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discovered 02_2012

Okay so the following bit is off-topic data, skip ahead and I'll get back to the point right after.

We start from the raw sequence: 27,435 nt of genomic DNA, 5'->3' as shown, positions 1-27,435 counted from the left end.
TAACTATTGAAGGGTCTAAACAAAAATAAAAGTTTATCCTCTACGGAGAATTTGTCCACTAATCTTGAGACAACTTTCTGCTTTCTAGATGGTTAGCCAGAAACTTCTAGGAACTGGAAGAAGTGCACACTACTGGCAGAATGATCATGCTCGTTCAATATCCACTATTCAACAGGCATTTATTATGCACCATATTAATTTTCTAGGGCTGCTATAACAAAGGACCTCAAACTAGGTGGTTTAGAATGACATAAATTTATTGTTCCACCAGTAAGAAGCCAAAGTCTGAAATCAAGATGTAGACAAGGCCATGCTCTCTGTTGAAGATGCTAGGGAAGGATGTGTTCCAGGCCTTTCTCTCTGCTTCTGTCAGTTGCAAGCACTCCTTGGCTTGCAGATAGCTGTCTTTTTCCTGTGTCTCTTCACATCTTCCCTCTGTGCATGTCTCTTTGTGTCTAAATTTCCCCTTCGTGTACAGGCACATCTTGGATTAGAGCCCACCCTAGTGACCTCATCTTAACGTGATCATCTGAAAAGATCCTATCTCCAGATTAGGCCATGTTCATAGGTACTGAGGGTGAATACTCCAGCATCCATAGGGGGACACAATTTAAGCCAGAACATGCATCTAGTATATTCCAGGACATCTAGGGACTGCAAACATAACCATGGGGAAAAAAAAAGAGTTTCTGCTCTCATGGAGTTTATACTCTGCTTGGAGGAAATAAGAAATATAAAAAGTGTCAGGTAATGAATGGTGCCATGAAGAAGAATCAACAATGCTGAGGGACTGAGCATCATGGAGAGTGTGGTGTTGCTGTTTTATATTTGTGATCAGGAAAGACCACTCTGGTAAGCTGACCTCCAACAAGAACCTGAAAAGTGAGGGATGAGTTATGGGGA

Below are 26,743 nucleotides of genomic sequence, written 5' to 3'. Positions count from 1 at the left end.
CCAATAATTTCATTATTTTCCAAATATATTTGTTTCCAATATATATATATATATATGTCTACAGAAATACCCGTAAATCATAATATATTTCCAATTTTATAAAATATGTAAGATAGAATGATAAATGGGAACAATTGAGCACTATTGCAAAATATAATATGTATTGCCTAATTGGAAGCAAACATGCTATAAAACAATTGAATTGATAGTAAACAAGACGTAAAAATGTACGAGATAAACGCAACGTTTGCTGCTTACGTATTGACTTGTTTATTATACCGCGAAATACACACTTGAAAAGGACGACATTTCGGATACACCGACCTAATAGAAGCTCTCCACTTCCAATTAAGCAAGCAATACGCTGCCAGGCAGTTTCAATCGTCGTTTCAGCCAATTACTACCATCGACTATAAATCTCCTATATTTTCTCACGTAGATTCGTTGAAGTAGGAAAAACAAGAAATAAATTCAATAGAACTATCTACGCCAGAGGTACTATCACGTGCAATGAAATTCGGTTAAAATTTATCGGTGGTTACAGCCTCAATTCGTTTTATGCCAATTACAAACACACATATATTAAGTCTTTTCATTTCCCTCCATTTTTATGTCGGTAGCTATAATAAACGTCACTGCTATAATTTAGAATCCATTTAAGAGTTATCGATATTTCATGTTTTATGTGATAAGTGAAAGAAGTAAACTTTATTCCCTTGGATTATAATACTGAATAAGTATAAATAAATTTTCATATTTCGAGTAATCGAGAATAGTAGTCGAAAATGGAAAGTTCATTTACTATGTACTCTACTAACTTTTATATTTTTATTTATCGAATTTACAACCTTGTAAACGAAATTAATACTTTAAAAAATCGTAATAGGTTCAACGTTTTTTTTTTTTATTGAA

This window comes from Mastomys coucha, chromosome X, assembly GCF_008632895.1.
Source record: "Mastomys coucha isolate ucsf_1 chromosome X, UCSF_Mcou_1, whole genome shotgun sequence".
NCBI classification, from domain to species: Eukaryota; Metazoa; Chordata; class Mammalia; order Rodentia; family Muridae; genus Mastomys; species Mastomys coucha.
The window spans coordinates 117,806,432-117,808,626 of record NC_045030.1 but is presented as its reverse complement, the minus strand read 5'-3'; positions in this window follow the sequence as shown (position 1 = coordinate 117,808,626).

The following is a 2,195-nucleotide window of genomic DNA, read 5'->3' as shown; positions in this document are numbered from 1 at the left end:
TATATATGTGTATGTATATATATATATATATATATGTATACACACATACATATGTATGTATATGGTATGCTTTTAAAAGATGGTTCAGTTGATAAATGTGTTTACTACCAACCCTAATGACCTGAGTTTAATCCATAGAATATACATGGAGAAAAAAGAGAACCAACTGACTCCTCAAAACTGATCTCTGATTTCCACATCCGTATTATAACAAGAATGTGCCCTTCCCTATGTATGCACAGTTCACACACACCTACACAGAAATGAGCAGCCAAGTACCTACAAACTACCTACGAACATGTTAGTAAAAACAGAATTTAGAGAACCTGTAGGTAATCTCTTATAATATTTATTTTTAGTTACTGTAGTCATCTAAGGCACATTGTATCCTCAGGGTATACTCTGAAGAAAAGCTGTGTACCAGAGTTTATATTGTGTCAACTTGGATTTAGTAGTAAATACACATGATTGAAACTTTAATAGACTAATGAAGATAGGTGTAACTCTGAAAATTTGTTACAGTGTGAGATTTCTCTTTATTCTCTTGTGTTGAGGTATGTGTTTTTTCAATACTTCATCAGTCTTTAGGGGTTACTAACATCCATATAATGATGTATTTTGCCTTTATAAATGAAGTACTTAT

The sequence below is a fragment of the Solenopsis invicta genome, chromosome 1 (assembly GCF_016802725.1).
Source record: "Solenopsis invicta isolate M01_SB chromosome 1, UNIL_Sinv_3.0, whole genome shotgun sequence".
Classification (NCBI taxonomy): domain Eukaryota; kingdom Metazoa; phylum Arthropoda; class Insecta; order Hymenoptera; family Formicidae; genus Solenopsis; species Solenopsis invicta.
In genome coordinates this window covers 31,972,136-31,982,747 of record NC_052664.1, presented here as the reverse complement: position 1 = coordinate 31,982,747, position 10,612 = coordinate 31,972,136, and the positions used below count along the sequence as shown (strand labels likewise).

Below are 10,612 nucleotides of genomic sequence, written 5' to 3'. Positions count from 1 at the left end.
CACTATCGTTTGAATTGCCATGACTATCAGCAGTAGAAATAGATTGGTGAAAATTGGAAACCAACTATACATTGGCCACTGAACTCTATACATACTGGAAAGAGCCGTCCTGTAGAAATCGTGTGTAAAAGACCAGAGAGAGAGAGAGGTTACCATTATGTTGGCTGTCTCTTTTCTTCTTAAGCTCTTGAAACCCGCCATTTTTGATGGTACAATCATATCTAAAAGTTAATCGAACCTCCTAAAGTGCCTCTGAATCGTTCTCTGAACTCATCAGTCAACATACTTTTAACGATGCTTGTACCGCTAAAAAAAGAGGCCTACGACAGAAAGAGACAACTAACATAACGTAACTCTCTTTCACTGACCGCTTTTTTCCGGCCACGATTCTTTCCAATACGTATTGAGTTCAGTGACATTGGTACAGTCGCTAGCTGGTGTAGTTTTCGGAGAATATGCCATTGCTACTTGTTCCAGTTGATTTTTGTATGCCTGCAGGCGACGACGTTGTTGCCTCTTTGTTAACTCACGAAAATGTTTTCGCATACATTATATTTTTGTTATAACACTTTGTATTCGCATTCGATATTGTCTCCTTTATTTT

discovered 02.12 FOCUS WWW.Hzdr.DE other. Many other parameters such as the different speeds of the phases, the viscosity or the surface tension of the water and steam and, last but not least, the pipe’s geometry all have to be taken into consideration to achieve a reliable computer simulation. If other factors such as obstacles and bends in the pipelines or the typically high temperatures and pressures for pressurized water reactors are also taken into account, then the list of parameters to be considered seems endless. Neither is the available computer technology fast enough to reflect the processes for all scales in simulations, nor are the data obtained from each experiment sufficient as a basis for simplifying computer models. For this reason it will still take several decades to establish a universal simulation tool for multi-phase flows and it will still take a lot more experiments to reliably determine all of the relevant parameters and to feed these into the respective CFD-programs. At the same time, every successful and prospectively designed experiment is an important step towards an industrial benchmark, the results of which can be transferred immediately into CFD- codes. Consequently, the efficiency of separating columns or the safety of nuclear reactors can be improved step by step. Penetrating intransparent walls Production processes with multi-phase flows take place in industry behind thick pipes and intransparent walls and are neither amenable nor observable. Further, there is the fact that separation columns and primary circuits in nuclear reactors are not exactly set up simplistically – quite the opposite. A separating column is a large cavity with several intermediate floors with partly leveled superstructural parts, where, depending on the height, liquid mixtures can be thermally separated. In this respect, the different properties of the individual substances are utilized to capacity. A typical example of this is multiple vaporization and condensation – like for example in oil refinement, where eventually the water vapor chemically converts the crude petroleum. This is how multi-level processes are used to produce the required basic substances for diverse branches, i.e. in machine building and automotive engineering or for cosmetics and the food industry. Whether or not the established production processes run quickly, efficiently and safely in the chemical industry has always been more or less a question of the skills and experience of the operators, and even planners of new plants have very little to go on in the way of insights gained from process operations. More reliable insights into the dynamics of material flows could however enable designs that would go hand in hand with considerable increases in efficiency. HZDR scientists therefore want to concentrate on this in the future. They aim to examine chemical plants from the inside using the most state-of-the-art measuring tools and to optimize flow. At the same time, they are conducting groundbreaking experiments on two-phase flows at the TOPFLOW test facility at the Helmholtz center, and with the results obtained they are improving the respective CFD-programs. One particular highlight that was extended from an experiment to a new simulation model was the successful test series on counter-current flow limitations. For his PhD work on this topic, the nuclear engineer Christophe Vallée received an HZDR PhD award in 2011. A counter-current flow limitation occurs when a water flow is limited by a steam flow from the opposite direction, which could occur for example in the case of interference in the primary circuit of a pressurized water reactor and must therefore be dealt with. A place of extremes In a pressurized water reactor, hot water circulates under high pressure in the primary circuit, which cannot vaporize due to the high pressure. In the case of leakage however this changes. In this case, the cooling water leaks out and the pressure in the reactor core can fall to around 70 bars. With the subsequent vaporization, the water level in the reactor is lowered. The steam rises along the piping system towards the steam generator, where it condenses to water and flows back into the reactor. This is desirable because the water contributes to cooling down the reactor core and thus plays an important role in the passive safety of a nuclear power plant. The water on the way back from the steam generator to the reactor vessel has to pass through a thick pipe with a diameter of almost one meter, where it has to demonstrate its force against the steam flowing in the opposite direction. As the boiling point of water is higher than under normal pressure, the density of the steam is greater while the density of the water is lower. In this way, the denser steam presses against the surface of the water and slows it down completely with a counter-current flow limitation. In order to be able to make sound statements about the process of leakage failure, and consequently about the safety of nuclear power plants, Christophe Vallée devoted his PhD thesis to this topic and came up with an outstanding experimental set-up. With a replication of the complex geometry of a reactor’s hot leg, he exposed a steam-water flow to high pressure and high temperatures. While water rushed in from one direction, steam was fed into the system from the other side. The steam flow rate was gradually increased until it completely blocked the water flow. For the first time ever the window of observation for this kind of experiment was not only a few square centimeters, but one entire square meter. Consequently, Christophe Vallée was able to observe the behavior of the converging phases in detail with a high-speed camera. Putting experiments and simulations into practice The fact that the experimental set-up with the window and the camera were able to endure a pressure of 50 bars and temperatures of around 275 degrees Celsius is due to the pressure vessel at the TOPFLOW plant. An ingenious set-up which guarantees pressure equalization allows thin-walled experimental set-ups as well as the use of special measuring techniques. This effort was necessary to obtain data for the phenomenon of the counter-current flow limitation, with